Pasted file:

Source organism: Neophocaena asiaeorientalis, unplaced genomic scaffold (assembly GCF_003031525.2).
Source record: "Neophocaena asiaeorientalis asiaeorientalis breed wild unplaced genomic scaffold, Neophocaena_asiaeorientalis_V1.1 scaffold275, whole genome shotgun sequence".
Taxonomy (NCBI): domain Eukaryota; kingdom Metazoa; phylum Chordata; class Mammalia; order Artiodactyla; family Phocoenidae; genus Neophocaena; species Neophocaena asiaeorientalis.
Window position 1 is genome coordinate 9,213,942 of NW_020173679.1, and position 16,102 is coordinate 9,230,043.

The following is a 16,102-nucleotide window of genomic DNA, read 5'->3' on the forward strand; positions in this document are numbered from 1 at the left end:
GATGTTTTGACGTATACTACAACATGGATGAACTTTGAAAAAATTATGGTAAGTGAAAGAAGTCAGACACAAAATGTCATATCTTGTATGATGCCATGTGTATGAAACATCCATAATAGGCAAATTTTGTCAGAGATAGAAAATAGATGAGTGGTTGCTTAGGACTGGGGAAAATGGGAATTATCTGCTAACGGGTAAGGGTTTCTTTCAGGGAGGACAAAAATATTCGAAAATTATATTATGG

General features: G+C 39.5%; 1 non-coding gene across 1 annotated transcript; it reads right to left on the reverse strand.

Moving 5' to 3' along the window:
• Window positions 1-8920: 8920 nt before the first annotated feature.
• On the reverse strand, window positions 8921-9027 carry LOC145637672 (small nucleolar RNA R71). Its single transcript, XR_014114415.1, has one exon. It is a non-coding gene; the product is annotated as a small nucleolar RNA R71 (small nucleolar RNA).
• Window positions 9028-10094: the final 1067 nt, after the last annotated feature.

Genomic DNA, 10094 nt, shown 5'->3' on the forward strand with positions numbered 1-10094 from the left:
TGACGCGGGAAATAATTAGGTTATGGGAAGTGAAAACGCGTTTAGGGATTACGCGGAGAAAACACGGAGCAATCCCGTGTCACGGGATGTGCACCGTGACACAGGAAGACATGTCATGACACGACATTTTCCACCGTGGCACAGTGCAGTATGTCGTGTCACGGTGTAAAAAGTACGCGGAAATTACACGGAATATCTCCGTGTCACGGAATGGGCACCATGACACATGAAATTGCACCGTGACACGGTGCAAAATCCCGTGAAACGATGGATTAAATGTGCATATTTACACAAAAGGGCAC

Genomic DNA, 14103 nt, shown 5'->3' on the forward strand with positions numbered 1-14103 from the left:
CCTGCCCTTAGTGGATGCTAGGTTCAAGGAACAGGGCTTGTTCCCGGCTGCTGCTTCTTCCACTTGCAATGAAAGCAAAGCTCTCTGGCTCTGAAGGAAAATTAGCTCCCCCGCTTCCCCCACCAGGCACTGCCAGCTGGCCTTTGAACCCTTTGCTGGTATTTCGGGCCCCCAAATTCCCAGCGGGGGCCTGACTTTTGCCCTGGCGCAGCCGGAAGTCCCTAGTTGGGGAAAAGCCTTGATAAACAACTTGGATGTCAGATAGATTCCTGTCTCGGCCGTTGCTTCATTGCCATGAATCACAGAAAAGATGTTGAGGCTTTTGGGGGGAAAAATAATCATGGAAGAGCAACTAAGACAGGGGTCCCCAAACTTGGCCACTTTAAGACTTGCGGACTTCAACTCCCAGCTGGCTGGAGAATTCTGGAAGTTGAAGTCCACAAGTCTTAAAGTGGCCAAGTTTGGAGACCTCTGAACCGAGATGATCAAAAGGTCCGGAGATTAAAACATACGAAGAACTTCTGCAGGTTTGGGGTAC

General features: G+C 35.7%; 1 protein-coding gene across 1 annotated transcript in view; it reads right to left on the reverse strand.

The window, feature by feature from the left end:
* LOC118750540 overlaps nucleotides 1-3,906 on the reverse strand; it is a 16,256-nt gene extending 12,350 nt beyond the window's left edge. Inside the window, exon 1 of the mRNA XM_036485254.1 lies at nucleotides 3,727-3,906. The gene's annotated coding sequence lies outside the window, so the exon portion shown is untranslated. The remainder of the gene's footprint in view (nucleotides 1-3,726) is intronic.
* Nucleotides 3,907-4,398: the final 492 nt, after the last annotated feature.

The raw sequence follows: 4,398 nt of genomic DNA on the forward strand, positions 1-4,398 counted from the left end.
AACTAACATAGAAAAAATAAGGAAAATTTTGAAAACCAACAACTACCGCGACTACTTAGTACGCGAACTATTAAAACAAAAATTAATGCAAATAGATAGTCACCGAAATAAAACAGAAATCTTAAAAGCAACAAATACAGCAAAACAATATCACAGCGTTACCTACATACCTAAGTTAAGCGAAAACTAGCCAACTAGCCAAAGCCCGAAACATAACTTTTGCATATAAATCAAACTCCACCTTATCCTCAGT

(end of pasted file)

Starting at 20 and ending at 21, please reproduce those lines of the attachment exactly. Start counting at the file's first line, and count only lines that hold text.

The raw sequence follows: 4,398 nt of genomic DNA on the forward strand, positions 1-4,398 counted from the left end.
AACTAACATAGAAAAAATAAGGAAAATTTTGAAAACCAACAACTACCGCGACTACTTAGTACGCGAACTATTAAAACAAAAATTAATGCAAATAGATAGTCACCGAAATAAAACAGAAATCTTAAAAGCAACAAATACAGCAAAACAATATCACAGCGTTACCTACATACCTAAGTTAAGCGAAAACTAGCCAACTAGCCAAAGCCCGAAACATAACTTTTGCATATAAATCAAACTCCACCTTATCCTCAGT